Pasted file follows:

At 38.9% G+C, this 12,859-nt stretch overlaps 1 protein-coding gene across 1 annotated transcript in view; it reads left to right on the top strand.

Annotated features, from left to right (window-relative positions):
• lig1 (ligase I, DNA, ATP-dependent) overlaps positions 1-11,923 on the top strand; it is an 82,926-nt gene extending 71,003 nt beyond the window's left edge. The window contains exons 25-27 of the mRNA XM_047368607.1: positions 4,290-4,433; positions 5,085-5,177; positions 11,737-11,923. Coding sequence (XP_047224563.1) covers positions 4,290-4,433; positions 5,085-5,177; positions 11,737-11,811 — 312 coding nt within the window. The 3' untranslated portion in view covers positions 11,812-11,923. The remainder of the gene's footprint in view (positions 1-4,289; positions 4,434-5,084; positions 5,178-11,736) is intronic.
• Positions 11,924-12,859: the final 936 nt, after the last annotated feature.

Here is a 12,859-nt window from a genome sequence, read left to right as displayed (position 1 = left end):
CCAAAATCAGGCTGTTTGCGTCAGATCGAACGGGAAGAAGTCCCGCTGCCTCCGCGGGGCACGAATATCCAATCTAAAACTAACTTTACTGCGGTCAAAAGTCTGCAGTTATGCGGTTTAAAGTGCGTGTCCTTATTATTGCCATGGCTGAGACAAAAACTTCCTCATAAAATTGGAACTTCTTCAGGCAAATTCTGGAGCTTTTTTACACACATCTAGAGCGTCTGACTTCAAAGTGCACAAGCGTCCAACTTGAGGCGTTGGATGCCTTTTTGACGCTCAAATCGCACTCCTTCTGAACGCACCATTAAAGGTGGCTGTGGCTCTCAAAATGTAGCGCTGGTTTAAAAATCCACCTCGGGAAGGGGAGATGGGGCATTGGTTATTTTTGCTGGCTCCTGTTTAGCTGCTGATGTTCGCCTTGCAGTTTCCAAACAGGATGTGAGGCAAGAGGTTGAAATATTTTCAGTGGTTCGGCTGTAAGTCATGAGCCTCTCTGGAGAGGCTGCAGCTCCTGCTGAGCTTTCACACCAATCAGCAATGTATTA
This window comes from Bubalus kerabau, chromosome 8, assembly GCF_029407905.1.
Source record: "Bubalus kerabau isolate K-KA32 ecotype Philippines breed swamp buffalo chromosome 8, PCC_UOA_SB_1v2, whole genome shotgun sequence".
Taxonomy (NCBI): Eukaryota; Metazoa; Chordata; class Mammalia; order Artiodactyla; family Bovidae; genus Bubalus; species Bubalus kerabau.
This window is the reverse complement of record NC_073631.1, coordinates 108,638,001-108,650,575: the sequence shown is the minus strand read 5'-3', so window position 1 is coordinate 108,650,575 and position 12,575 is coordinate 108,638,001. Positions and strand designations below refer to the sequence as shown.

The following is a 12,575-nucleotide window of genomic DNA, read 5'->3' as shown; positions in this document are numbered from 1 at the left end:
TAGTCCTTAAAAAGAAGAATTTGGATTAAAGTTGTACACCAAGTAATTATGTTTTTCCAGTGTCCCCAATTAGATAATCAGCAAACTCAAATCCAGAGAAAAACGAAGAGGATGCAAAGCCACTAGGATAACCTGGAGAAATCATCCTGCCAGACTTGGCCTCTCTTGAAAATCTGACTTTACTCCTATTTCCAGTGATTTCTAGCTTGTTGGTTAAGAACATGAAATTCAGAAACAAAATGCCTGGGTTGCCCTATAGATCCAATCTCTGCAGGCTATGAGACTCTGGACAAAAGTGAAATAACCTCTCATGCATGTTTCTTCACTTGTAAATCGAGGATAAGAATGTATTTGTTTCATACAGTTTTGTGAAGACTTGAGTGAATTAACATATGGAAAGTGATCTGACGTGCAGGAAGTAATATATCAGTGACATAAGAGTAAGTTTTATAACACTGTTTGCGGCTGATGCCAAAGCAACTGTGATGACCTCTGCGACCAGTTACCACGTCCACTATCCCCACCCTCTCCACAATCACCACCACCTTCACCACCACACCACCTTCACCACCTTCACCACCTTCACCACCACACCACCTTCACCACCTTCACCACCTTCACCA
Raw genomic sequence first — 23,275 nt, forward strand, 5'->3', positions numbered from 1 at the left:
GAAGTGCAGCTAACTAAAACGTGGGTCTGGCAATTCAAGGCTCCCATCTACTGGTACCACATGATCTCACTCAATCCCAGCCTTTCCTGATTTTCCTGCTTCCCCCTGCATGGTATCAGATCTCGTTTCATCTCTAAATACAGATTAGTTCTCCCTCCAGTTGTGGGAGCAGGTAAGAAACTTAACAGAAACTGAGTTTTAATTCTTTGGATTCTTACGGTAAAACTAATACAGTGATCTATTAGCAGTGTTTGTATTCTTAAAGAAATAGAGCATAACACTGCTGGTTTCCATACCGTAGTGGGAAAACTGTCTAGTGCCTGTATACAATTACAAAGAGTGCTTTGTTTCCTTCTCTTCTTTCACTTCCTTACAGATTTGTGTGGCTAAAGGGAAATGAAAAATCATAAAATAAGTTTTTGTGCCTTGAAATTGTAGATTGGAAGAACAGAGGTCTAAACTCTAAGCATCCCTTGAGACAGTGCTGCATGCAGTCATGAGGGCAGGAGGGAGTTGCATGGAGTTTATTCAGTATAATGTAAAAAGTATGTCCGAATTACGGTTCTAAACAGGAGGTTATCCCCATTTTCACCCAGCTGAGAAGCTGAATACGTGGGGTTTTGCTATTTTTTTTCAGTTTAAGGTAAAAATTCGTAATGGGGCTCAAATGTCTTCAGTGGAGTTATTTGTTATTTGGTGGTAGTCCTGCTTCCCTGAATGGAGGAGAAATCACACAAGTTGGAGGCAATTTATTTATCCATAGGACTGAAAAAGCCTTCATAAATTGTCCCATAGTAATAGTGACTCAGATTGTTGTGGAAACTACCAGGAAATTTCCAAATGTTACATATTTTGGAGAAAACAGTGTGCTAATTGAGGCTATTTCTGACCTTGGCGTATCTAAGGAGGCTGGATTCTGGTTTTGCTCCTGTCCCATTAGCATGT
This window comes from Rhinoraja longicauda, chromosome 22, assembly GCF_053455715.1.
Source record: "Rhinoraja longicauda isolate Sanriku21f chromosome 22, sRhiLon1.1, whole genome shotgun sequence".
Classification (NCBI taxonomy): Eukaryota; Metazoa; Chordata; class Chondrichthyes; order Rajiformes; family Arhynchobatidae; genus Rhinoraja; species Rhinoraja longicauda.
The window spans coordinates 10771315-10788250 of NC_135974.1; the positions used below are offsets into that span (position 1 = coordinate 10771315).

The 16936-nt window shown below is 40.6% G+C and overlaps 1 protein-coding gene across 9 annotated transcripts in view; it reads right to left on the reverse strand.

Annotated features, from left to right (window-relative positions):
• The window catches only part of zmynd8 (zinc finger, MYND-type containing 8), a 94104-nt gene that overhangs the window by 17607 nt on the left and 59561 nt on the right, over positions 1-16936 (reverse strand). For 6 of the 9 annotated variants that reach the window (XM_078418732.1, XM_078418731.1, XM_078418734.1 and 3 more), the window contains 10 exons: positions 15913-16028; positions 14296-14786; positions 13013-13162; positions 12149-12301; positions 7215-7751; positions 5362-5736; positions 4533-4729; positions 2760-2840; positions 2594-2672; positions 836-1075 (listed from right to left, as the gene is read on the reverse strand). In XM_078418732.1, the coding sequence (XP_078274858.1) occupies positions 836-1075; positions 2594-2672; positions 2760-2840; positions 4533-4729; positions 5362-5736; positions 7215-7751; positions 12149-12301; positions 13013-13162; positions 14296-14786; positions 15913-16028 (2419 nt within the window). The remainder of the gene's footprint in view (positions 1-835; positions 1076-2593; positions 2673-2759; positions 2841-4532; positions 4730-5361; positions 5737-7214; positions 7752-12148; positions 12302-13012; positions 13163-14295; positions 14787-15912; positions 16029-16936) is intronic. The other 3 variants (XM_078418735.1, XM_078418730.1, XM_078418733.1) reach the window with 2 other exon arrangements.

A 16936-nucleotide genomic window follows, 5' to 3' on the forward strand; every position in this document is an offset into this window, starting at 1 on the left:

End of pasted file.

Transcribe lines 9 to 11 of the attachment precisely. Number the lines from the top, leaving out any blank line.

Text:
Taxonomy (NCBI): Eukaryota; Metazoa; Chordata; class Mammalia; order Artiodactyla; family Bovidae; genus Bubalus; species Bubalus kerabau.
This window is the reverse complement of record NC_073631.1, coordinates 108,638,001-108,650,575: the sequence shown is the minus strand read 5'-3', so window position 1 is coordinate 108,650,575 and position 12,575 is coordinate 108,638,001. Positions and strand designations below refer to the sequence as shown.

The following is a 12,575-nucleotide window of genomic DNA, read 5'->3' as shown; positions in this document are numbered from 1 at the left end: